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HS2 procurement ‘seriously flawed process’, says Mace

Mace is continuing to criticise HS2 over the procurement process for a £170m North West and Yorkshire contract, although HS2 defended itself and said “lessons are being learnt and applied”.

The controversy has grown out of the decision to award the development partner contract for the Crewe to Manchester and West Midlands to Leeds stretch of the high speed rail line to engineering company CH2M.

The appropriateness of CH2M’s appointment to the HS2 phase 2b lot was called into question, as the announcement came two weeks after HS2 selected CH2M’s European managing director Mark Thurston to be its new chief executive. Thurston is set to take over from interim chief executive Roy Hill, who was on secondment from CH2M.

Last week, CH2M said it was withdrawing from the contract. HS2 is now opening discussions with second place bidder, Bechtel. Mace was the third in line for the contract, and has called for the procurement process to be re-run.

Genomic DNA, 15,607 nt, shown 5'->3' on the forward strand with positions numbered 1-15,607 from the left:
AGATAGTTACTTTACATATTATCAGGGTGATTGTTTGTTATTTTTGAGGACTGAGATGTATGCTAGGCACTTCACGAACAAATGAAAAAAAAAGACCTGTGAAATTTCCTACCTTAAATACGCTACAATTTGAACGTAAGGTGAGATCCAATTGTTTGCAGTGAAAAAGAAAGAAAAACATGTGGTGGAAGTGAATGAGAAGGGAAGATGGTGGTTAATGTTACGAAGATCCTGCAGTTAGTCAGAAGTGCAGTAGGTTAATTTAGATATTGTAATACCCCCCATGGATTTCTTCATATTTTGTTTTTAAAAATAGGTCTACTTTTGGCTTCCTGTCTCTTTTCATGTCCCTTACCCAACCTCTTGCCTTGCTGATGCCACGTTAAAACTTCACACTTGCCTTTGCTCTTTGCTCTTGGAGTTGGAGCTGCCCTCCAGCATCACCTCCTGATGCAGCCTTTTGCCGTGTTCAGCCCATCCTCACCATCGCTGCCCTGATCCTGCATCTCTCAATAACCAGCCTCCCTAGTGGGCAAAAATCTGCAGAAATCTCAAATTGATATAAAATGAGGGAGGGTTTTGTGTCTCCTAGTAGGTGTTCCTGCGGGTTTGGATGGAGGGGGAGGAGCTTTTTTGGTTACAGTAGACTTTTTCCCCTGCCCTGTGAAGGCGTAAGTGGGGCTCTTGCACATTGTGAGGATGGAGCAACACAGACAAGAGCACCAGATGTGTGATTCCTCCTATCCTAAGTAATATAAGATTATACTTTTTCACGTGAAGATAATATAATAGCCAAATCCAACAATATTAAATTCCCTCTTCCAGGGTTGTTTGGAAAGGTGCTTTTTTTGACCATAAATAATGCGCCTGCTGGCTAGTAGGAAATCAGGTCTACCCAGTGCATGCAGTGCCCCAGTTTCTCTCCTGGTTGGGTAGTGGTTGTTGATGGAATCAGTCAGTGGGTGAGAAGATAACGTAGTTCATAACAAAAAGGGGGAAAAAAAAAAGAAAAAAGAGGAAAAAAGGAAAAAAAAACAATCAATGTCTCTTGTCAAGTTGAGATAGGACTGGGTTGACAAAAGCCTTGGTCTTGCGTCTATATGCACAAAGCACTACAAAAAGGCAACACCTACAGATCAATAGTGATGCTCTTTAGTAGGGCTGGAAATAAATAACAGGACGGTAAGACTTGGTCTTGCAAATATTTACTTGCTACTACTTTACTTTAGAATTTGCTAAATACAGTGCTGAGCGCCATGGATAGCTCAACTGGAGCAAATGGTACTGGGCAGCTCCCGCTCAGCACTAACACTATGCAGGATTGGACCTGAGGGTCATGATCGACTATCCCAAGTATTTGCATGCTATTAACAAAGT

A Mace spokesman said: “Disappointingly, HS2 seem dead set on defending what we believe is a seriously flawed process. A process that many would say is further called into question after CH2M’s surprise decision to quit. We continue to look closely at our options, and remain hopeful that HS2 will come to their senses.

“We note that over the weekend both the Public Accounts Committee and Transport Select Committee have indicated that they will be looking closely at this issue.

“In 26 years of working on some of the most iconic projects around the UK and the world, we have never yet taken a case to the High Court, and would not take any decision lightly.”

An HS2 spokesman said: “The board of HS2 takes very seriously its responsibility to run a fair and robust tendering process. That is why it arranged for the process to be reviewed by an independent panel of experts before making a decision; ensured that neither Roy Hill or Mark Thurston had any input into or access to the process, safeguards validated by the independent panel; and insisted that candidates comply fully with all aspects of the tendering process.

“At the same time the board recognises the need to re-assure both the public at large and Parliament to which it is accountable that whatever lessons need to be learnt from this episode are being learnt and applied.”

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